The Joint Forum, a consortium of banking, securities and insurance sector organizations, just released a 28-page PDF document titled, "Outsourcing in Financial Services," which spells out the risks that outsourcing poses to financial sector companies. The report offers a set of nine principles outlining the issues that should be considered. The first seven cover the responsibilities of regulated entities when they outsource their activities. The last two cover regulatory roles and responsibilities.
1. A regulated entity seeking to outsource activities should have in place a comprehensive policy to guide the assessment of whether and how those activities can be appropriately outsourced. The board of directors or equivalent body retains responsibility for the outsourcing policy and related overall responsibility for activities undertaken under that policy.
2. The regulated entity should establish a comprehensive outsourcing risk management programme to address the outsourced activities and the relationship with the service provider.
3. The regulated entity should ensure that outsourcing arrangements neither diminish its ability to fulfil its obligations to customers and regulators, nor impede effective supervision by regulators.
4. The regulated entity should conduct appropriate due diligence in selecting third-party service providers.
5. Outsourcing relationships should be governed by written contracts that clearly describe all material aspects of the outsourcing arrangement, including the rights, responsibilities and expectations of all parties.
6. The regulated entity and its service providers should establish and maintain contingency plans, including a plan for disaster recovery and periodic testing of backup facilities.
7. The regulated entity should take appropriate steps to require that service providers protect confidential information of both the regulated entity and its clients from intentional or inadvertent disclosure to unauthorised persons.
8. Regulators should take into account outsourcing activities as an integral part of their ongoing assessment of the regulated entity.
Regulators should assure themselves by appropriate means that any outsourcing arrangements do not hamper the ability of a regulated entity to meet its regulatory requirements.
9. Regulators should be aware of the potential risks posed where the outsourced activities of multiple regulated entities are concentrated within a limited number of service providers.
You can read the expanded explanations for each principle in the source document. (Some of them — such as number 7, on protecting confidential data, are truly slim pickin's.) But here, let's look at number 5, on written contracts, which provides a fairly well-rounded outline for any type of contract on outsourcing..
The full write-up says:
Outsourcing relationships should be governed by written contracts that clearly describe all material aspects of the outsourcing arrangement, including the rights, responsibilities and expectations of all parties.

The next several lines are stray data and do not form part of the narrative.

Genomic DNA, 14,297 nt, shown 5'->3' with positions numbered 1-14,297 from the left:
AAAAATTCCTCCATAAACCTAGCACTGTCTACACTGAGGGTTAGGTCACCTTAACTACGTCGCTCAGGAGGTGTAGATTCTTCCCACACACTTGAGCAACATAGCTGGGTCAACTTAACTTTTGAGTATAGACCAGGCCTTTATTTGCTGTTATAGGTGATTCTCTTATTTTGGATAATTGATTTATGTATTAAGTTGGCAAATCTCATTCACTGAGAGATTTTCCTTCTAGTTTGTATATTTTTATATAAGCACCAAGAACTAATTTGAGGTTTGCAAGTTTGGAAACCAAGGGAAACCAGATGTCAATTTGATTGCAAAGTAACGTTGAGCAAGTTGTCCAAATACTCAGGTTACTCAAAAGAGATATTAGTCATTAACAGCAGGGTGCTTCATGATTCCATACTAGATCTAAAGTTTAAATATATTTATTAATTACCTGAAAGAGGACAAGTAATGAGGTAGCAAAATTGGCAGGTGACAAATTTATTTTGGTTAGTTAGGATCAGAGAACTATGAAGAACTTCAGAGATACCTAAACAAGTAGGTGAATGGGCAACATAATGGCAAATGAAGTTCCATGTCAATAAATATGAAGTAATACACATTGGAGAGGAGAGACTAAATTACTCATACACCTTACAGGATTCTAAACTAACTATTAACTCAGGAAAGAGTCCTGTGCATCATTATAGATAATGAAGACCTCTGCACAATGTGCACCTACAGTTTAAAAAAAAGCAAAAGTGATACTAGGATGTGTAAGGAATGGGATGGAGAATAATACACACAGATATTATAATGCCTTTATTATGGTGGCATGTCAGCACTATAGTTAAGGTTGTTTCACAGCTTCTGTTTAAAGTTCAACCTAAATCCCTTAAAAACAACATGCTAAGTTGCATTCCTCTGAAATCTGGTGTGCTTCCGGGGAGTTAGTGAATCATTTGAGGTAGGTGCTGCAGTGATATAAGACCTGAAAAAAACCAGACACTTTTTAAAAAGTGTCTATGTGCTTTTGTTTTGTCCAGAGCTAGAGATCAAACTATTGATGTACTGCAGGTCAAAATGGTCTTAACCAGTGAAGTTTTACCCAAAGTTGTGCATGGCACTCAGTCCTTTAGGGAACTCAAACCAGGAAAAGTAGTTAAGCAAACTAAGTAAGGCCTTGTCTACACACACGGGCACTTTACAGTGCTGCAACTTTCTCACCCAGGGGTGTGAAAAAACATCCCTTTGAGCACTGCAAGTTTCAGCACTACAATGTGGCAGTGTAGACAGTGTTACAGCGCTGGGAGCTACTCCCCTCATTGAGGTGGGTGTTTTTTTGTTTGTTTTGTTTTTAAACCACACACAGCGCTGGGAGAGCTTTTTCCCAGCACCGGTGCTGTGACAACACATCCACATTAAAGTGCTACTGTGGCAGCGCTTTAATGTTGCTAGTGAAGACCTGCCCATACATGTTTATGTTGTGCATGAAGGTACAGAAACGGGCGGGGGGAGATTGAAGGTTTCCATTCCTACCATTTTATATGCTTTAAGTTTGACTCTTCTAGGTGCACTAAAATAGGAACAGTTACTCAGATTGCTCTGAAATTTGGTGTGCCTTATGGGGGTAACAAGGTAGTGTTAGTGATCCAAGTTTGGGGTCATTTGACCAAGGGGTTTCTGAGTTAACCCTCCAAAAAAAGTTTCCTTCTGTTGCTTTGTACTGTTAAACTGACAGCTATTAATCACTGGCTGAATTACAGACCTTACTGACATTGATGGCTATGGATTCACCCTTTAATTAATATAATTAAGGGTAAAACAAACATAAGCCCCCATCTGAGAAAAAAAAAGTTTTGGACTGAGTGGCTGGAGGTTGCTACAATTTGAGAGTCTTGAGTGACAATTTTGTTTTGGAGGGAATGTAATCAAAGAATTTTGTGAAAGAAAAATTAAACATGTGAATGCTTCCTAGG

Outsourcing arrangements should be governed by a clearly written contract, the nature and detail of which should be appropriate to the materiality of the outsourced activity in relation to the ongoing business of the regulated entity. A written contract is an important management tool and appropriate contractual provisions can reduce the risk of non-performance or disagreements regarding the scope, nature and quality of the service to be provided. Some key provisions of this contract would be that:
The contract should clearly define what activities are going to be outsourced, including appropriate service and performance levels. The service provider’s ability to meet performance requirements in both quantitative and qualitative terms should be assessable in advance;
The contract should neither prevent nor impede the regulated entity from meeting its respective regulatory obligations, nor the regulator from exercising its regulatory powers;
The regulated entity must ensure it has the ability to access all books, records and information relevant to the outsourced activity in the service provider;
The contract should provide for the continuous monitoring and assessment by the regulated entity of the service provider so that any necessary corrective measures can be taken immediately;
A termination clause and minimum periods to execute a termination provision, if deemed necessary, should be included. The latter would allow the outsourced services to be transferred to another third-party service provider or to be incorporated into the regulated entity. Such a clause should include provisions relating to insolvency or other material changes in the corporate form, and clear delineation of ownership of intellectual property following termination, including transfers of information back to the regulated entity (see principle VI below) and other duties that continue to have an effect after the termination of the contract;
Material issues unique to the outsourcing arrangement should be meaningfully addressed. For example, where the service provider is located abroad, should include choice-of-law provisions and agreement covenants and covenants that provide for adjudication of disputes between the parties laws of a specific jurisdiction;
The contract should include, where appropriate, conditions of subcontracting third-party service provider for all or part of an outsourced activity. In cases it should require approval by the regulated entity of the use of subcontractors by the third-party service provider for all or part of a serviced activity or activity delivered. More generally, the contract should provide the regulated entity ability to maintain a similar control over the risks when a service provider to other third parties as in the original direct outsourcing arrangement.